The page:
There’s only one solution.  It’s not just shore power; shore power isn’t going to slow the rising tide of cruise ship tourism.  It’s not a head tax, although money to offset the cost for police, fire and rescue equipment required for every ship visit could really help.  The only permanent solution is to move the proposed cruise terminal away from the Historic Districts and downtown, farther north to the Columbus Street Terminal closer to major highways, so that passengers who are destined for the Bahamas or Cuba don’t overrun and kill what remains of Charleston’s charm and quality of life.   If they want to see and appreciate Charleston’s history and culture, they’re welcome.  But for those cruisers who just want an ice cream and a t-shirt, they certainly don’t need to drive through town and park on valuable waterfront land to get them. Then Union Pier could be sold at a much greater profit to the SPA and prudently developed to provide a breathtaking enhancement to downtown Charleston.

We’re certain the recommendation to move the cruise terminal away from downtown will be a key component of that Tourism Management Plan.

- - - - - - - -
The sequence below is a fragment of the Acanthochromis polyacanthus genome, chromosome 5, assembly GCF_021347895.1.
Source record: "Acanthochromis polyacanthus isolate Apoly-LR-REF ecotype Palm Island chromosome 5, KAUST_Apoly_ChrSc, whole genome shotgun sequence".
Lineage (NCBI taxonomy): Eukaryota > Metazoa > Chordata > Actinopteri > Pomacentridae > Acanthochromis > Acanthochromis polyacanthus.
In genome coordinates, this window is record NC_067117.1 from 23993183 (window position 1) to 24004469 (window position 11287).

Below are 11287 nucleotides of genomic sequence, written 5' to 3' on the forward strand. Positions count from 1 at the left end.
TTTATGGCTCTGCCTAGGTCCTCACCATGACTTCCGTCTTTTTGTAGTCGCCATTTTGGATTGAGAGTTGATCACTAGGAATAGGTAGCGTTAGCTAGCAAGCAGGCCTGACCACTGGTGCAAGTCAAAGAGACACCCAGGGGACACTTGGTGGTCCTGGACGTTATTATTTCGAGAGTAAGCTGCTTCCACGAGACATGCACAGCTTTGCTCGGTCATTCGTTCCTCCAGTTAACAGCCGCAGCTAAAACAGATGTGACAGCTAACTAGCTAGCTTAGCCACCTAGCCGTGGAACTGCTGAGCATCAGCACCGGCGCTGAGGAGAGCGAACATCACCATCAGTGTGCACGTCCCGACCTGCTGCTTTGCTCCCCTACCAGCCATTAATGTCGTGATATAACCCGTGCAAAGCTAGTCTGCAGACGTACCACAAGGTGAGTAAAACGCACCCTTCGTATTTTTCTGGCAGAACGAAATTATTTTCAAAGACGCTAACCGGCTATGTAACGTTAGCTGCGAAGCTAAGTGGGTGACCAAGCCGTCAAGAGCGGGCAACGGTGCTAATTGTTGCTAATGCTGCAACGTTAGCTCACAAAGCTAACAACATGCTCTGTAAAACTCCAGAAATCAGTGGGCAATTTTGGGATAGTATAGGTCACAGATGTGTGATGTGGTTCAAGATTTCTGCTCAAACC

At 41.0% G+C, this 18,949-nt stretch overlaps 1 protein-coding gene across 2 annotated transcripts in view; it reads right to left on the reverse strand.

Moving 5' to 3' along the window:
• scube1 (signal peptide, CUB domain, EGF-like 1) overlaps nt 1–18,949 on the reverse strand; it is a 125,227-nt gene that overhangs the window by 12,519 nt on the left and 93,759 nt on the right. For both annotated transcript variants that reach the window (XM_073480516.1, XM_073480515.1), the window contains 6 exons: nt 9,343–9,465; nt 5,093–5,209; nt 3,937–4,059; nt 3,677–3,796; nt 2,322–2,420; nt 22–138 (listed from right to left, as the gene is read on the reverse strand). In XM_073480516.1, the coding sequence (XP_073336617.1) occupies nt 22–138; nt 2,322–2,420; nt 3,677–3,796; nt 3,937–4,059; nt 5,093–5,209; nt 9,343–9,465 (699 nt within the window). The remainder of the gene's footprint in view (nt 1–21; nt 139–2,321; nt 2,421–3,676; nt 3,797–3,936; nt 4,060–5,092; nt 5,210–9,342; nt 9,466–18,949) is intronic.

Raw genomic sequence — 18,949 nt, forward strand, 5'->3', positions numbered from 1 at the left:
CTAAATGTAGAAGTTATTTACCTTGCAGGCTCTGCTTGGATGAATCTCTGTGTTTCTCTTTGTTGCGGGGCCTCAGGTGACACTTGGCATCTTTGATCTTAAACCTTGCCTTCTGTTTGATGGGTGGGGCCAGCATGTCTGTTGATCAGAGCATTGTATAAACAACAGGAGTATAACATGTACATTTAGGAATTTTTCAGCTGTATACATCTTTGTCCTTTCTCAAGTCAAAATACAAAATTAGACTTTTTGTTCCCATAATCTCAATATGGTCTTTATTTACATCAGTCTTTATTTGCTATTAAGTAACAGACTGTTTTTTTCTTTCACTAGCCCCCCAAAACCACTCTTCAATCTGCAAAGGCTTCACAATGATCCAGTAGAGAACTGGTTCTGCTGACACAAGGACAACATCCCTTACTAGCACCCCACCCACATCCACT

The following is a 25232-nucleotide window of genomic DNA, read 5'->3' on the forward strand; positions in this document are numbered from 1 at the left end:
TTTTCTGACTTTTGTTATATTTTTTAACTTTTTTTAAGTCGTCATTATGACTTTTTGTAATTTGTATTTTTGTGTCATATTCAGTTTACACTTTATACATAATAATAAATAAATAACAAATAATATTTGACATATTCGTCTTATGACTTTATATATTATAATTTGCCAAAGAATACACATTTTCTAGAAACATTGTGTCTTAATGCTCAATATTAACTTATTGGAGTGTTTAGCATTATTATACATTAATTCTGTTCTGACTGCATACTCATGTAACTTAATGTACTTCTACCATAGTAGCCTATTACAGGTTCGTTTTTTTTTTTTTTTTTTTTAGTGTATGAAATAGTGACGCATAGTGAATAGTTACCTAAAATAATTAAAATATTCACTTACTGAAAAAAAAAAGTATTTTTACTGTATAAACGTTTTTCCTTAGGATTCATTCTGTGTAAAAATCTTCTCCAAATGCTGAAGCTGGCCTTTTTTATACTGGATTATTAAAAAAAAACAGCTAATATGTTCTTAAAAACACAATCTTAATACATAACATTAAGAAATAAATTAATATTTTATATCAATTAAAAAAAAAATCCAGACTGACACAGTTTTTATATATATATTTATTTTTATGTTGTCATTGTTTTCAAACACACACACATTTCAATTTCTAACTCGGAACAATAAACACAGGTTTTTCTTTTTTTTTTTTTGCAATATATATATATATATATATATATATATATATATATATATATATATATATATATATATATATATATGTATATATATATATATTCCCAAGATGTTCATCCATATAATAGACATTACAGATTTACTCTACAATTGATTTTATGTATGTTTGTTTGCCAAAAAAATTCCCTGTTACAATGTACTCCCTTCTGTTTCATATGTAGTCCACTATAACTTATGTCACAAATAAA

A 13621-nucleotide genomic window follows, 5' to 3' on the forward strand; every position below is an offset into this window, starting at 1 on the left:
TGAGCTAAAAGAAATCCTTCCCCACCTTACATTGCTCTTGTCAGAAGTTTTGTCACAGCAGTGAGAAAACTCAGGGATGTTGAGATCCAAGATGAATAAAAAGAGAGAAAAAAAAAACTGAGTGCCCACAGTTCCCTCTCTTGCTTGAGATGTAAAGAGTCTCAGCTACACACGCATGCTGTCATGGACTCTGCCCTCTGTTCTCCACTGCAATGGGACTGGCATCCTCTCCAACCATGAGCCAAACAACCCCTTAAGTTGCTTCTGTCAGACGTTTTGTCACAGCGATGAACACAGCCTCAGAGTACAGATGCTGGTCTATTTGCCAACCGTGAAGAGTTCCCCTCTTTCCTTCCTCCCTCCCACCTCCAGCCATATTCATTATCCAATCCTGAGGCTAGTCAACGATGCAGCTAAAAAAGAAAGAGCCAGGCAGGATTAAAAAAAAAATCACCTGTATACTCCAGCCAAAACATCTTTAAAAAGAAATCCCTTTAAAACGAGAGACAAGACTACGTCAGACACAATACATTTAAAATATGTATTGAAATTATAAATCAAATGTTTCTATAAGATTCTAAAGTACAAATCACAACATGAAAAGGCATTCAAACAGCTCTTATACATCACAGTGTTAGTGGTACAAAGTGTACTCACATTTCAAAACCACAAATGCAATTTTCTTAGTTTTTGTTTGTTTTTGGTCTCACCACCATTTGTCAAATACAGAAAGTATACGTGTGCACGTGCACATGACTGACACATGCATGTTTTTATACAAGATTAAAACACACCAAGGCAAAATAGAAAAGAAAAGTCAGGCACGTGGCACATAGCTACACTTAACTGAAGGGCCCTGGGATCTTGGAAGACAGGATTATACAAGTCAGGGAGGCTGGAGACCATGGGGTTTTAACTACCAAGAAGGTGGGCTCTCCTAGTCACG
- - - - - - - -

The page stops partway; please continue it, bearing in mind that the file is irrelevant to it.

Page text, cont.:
—Jay Williams, Jr
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Written by jwilliams
The Charleston Cruise Control Blog, written by Jay Williams, Jr., published periodically since May, 2011, consists of opinions and discussions about cruise ship tourism. Although Jay is involved with various local organizations, the opinions he expresses are solely his; they do not represent the views of any organization or other individual.  Mr. Williams is an independent blogger/writer. We present these blogs for C4 website visitors as an information source and as an additional way to chronologically follow the debates, commentaries and discussions about cruise tourism in Charleston.

Footnotes/links:

1)  Historic Charleston website – candlelight tours
https://www.historiccharleston.org/Museums.aspx

2)  More container volume, new cruise ship for Port of Charleston – Post and Courier
http://www.postandcourier.com/article/20150316/PC05/150319463

3)  Carnival Sunshine – Carnival website
http://www.carnival.com/cruise-ships/carnival-sunshine.aspx

4)  “More cruises, more questions”  – Post and Courier editorial
http://www.postandcourier.com/article/20150319/PC1002/150319286/1506/more-cruises-more-questions

Air samples at cruise ship docks worldwide find dangerous levels of deadly soot

Tests in Manhattan, Venice, Germany show urgent need for lines to upgrade pollution controls

NEW YORK – Air samples taken near idling cruise ships in New York and three European ports contained dangerously high levels of soot, according to test results released by Friends of the Earth US and the Nature and Biodiversity Conservation Union of Germany. The groups said the tests underscore the urgent need to install more modern air pollution reduction technology with filters that can all but eliminate deadly soot emissions.